Friday, March 25, 2016

Get the Most for Your Vaccination Dollar

This is the title of a February 6, 2016 webinar. The featured speaker is Dr. Amelia Woolums of Mississippi State University. 

She does a grand job of reviewing basic concepts of immunity formation in the young dairy calf. Give yourself a treat and watch this web presentation.

Most of all she makes excellent points about planning to support the immunity of our young heifers. 

The link is HERE. If this does not work use your web browser, type - that takes you to the Hoard's Dairyman home page. In the upper right hand corner, click on Hoards Webinars. That will take you to the Webinar page. Scroll down to archived webinars - click on February 6, Getting the Most for Your Vaccination Dollar. 


Friday, March 4, 2016

Weaning Calves - Later When Weather Challenges?

I met quite a few dairy farmers at a meeting on March 3 in Lewisburg, Pennsylvania. Most of them have small herds (that is under 100 cows). Nearly all of their calves are reared in cold housing.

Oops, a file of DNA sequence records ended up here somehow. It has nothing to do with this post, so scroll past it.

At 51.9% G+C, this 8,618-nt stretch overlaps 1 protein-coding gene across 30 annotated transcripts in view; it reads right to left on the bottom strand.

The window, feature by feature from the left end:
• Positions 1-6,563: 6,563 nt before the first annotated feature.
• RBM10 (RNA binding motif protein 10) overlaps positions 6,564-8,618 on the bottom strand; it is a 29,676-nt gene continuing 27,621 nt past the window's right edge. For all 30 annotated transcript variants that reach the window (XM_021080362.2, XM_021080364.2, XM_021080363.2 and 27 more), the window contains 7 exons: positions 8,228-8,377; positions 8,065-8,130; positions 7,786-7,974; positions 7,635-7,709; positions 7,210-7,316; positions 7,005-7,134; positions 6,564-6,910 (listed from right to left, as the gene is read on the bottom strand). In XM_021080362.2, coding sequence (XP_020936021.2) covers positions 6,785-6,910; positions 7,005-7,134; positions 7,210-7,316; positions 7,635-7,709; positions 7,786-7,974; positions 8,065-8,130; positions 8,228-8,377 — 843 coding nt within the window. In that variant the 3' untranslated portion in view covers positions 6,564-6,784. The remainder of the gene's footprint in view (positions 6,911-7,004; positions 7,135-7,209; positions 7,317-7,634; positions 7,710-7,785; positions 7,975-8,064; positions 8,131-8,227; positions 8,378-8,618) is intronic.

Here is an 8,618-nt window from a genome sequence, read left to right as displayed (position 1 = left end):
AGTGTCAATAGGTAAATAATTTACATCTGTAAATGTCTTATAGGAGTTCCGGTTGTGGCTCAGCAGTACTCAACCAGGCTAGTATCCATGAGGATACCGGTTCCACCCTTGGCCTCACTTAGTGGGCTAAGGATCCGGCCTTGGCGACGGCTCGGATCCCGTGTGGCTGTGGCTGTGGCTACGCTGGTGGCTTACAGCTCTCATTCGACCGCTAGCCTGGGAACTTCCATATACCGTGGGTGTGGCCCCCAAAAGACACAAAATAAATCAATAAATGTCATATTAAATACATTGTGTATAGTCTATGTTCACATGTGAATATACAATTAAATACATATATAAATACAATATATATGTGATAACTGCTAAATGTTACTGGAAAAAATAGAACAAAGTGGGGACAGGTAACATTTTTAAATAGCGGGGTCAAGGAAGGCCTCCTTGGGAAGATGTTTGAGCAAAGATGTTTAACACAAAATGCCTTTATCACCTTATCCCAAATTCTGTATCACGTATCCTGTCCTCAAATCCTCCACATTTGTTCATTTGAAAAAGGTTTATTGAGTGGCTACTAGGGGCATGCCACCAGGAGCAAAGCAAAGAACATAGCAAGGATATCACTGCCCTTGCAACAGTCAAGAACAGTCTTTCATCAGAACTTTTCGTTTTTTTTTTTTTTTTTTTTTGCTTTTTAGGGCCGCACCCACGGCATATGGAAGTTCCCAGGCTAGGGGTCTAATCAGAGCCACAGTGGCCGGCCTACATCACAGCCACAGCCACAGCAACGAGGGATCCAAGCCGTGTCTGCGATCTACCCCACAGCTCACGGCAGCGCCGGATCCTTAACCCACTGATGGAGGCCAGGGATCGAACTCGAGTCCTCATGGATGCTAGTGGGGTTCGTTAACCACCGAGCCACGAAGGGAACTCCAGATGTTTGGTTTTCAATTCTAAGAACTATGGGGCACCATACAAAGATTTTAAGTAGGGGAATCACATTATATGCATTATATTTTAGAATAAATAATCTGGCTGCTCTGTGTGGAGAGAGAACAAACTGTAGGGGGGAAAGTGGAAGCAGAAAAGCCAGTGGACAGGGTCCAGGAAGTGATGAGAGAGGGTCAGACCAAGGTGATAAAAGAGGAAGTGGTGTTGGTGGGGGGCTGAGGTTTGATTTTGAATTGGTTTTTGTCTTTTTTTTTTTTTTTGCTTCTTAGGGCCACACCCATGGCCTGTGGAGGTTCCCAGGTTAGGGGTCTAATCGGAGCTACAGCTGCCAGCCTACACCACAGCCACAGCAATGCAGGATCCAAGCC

We talked some about weaning. The fact emerged that at least half of them had added one to two weeks to their regular weaning program. That is, rather than weaning between 7 and 8 weeks they have been weaning between 8 and 10 weeks during the months of December, January and February.

As we talked about how they made the decision to extend the milk feeding days it seemed clear that weather had been a significant factor. It was not that the winter had been unusually cold in central Pennsylvania. Rather, the weather pattern included many times where there were wide and rapid fluctuations in temperature. 

For example, down around 15-19F (-7 to -9C) at night and then 45 -50F (7-10C) by noon the next day. These wide swings seemed to be "normal" for three or more days in a row. 

After treating a number of just-weaned calves for pneumonia the practical alternative seemed to be to delay weaning. The reasoning seems to be that the older, larger calves (9 - 10 weeks) were more likely to manage the wide and rapid temperature fluctuations without pneumonia symptoms than younger, smaller calves (7 to 8 weeks). 

So, I have no scientific study to share. Just what might be called "folk knowledge" that seems to connect two dots.